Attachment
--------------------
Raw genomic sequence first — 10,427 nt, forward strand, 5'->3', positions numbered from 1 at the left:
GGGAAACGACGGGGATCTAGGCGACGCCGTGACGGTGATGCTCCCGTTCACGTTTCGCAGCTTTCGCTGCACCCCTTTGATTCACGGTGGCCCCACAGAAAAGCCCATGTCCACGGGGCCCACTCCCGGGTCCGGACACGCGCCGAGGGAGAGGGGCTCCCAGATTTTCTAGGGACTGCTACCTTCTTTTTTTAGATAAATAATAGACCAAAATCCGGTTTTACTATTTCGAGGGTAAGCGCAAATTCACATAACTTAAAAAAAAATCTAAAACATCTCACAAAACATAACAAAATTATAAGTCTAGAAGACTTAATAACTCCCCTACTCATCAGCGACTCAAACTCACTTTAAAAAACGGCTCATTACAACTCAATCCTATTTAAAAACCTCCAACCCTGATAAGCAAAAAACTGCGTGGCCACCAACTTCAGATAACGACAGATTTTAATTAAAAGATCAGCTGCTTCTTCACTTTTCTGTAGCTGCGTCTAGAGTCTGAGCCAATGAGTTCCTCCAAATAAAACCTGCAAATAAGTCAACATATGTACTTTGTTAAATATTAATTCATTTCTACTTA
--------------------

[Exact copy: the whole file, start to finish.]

Raw genomic sequence first — 10,427 nt, forward strand, 5'->3', positions numbered from 1 at the left:
GGGAAACGACGGGGATCTAGGCGACGCCGTGACGGTGATGCTCCCGTTCACGTTTCGCAGCTTTCGCTGCACCCCTTTGATTCACGGTGGCCCCACAGAAAAGCCCATGTCCACGGGGCCCACTCCCGGGTCCGGACACGCGCCGAGGGAGAGGGGCTCCCAGATTTTCTAGGGACTGCTACCTTCTTTTTTTAGATAAATAATAGACCAAAATCCGGTTTTACTATTTCGAGGGTAAGCGCAAATTCACATAACTTAAAAAAAAATCTAAAACATCTCACAAAACATAACAAAATTATAAGTCTAGAAGACTTAATAACTCCCCTACTCATCAGCGACTCAAACTCACTTTAAAAAACGGCTCATTACAACTCAATCCTATTTAAAAACCTCCAACCCTGATAAGCAAAAAACTGCGTGGCCACCAACTTCAGATAACGACAGATTTTAATTAAAAGATCAGCTGCTTCTTCACTTTTCTGTAGCTGCGTCTAGAGTCTGAGCCAATGAGTTCCTCCAAATAAAACCTGCAAATAAGTCAACATATGTACTTTGTTAAATATTAATTCATTTCTACTTA